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Familial testicular cancer: lack of evidence for trinucleotide repeat expansions and association with PKD1 in one family
  1. B T TEH,
  2. K LINBLAD,
  3. B NORD,
  4. S KYTÖLÄ,
  5. M SCHALLING,
  6. C LARSSON
  1. Department of Molecular Medicine, Karolinska Hospital, CMM L8:01, S-17176 Stockholm, Sweden
  2. Haddow Laboratories, Institute of Cancer Research, Sutton, UK
  3. Department of Urology, Princess Alexandra Hospital, Brisbane, Australia
    1. E RAPLEY,
    2. P BIGGS,
    3. R HUDDART,
    4. M STRATTON
    1. Department of Molecular Medicine, Karolinska Hospital, CMM L8:01, S-17176 Stockholm, Sweden
    2. Haddow Laboratories, Institute of Cancer Research, Sutton, UK
    3. Department of Urology, Princess Alexandra Hospital, Brisbane, Australia
      1. S HII,
      2. D NICOL
      1. Department of Molecular Medicine, Karolinska Hospital, CMM L8:01, S-17176 Stockholm, Sweden
      2. Haddow Laboratories, Institute of Cancer Research, Sutton, UK
      3. Department of Urology, Princess Alexandra Hospital, Brisbane, Australia

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        Editor—Familial testicular cancer has been extensively studied but its gene(s) locus is yet to be localised. This is probably related to the fact that the majority of these families are small with possibly reduced penetrance and genetic heterogeneity. Recently, an increase in CAG/CTG tract size was reported in five families examined and this germline transmission of expanded (CAG)n tracts was postulated to play a role in testicular tumorigenesis.1 Polycystic kidney disease is a genetically heterogeneous disease with at least three disease loci: one in chromosome 16 (PKD1), one in chromosome 4 (PKD2), and one or more yet to be determined.2

        We describe here a family with familial testicular cancer and familial polycystic kidney disease (PKD1). The proband (fig 1, III.5) is a 50 year old white man with polycystic kidney disease and deteriorating kidney function who was referred for possible renal transplantation. In his family, six other family members including his father also have polycystic kidney disease (fig 1). Both he and his late father had also had a testicular cancer removed at the age of 33 and 54, respectively. Both tumours were histologically confirmed to be testicular seminoma. Linkage analysis was performed as previously described1 with nine polymorphic microsatellite markers flanking PKD1 and five flanking PKD2: KG8-(PKD1)-D16S291-W5.2-D16S6633 and D4S3243- D4S2361-D4S1647-AFM353tc1-(PKD2)-D4S1563.2 The PKD1 haplotypes are shown in fig 1. All subjects who have no signs or symptoms of disease are considered to be at various degrees of risk depending on their age, as described previously.4 The only modification is that the two subjects in generation II who are over 70 years of age and appeared normal on repeated radiological screening are labelled as unaffected. The lod scores for all markers were all positive, ranging from 0.50-2.22 at a recombination fraction of 0, supporting linkage to PKD1 on chromosome 16p13.3. The linkage to PKD2 on chromosome 4 was excluded by haplotyping and linkage analysis (data not shown).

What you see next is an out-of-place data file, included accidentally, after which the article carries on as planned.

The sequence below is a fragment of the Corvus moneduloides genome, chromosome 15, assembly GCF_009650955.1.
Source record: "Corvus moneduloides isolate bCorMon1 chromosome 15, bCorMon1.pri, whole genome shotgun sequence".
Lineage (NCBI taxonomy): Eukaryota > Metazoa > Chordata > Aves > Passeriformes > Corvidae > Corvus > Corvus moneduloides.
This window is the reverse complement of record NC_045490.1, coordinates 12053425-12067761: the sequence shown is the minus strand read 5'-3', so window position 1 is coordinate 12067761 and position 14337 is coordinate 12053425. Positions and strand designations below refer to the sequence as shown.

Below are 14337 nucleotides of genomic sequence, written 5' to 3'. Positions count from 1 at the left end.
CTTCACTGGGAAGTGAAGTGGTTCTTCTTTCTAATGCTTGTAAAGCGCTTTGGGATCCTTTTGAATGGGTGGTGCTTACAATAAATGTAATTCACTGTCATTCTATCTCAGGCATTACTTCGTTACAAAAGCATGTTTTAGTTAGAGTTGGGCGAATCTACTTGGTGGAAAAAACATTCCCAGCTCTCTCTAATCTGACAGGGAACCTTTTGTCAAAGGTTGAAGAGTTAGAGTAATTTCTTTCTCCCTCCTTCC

Figure 1

        Haplotypes of PKD1 markers (shown at the upper right) on chromosome 16p13.3 in the family with polycystic kidney disease and testicular cancer. Filled symbols indicate members affected with PKD and # indicates subjects with testicular cancer. The haplotypes for each subject are depicted along an illustrated chromosome segment and the inferred disease bearing chromosome is hatched. The bracketed haplotypes represent those inferred from the haplotyping of the children.

        In addition, we also sought to verify the previous report of an increase in CAG/CTG tract size in familial testicular cancer. By using the trinucleotide repeat expansion detection method (RED),5 we analysed this family and seven additional white families with isolated familial testicular cancer, one previously reported,6 one unreported, and five from the international consortium on familial testicular cancer. Six of these families have affected sibs and one affected father and son. RED products of ⩾150 nucleotides (nt) were scored as expansions. Only two out of eight probands (25%) were found to have CAG expansions, one with 210 nt and one with 180 nt, and six had 120 nt. This is in agreement with the frequency (29%) previously observed in a normal white population.7

        We would like to stress that the association of familial testicular cancer and PKD1 in this family could well be coincidental with two distinct genes coinherited in the family. Still, these findings are interesting and have not been described before. Besides chance coincidence, a common aetiology for both conditions cannot be ruled out, especially in view of the fact that the kidney and testis share the same embryological origin, the urogenital ridge. This might suggest a common genetic trigger involved in a common developmental pathway. Another possibility is that the two causal genes might be located close together forming a contiguous gene syndrome. However, 16p13.3 where PKD1 is located has not been implicated as a candidate region for familial testicular cancer.8 Obviously further molecular and functional studies would be required to dissect out these possibilities.

        Finally, we failed to find any evidence of excess CAG/CTG expansions in our series as compared with the general white population. We thus dispute the significance and role of this mechanism in the tumorigenesis of familial testicular cancer.

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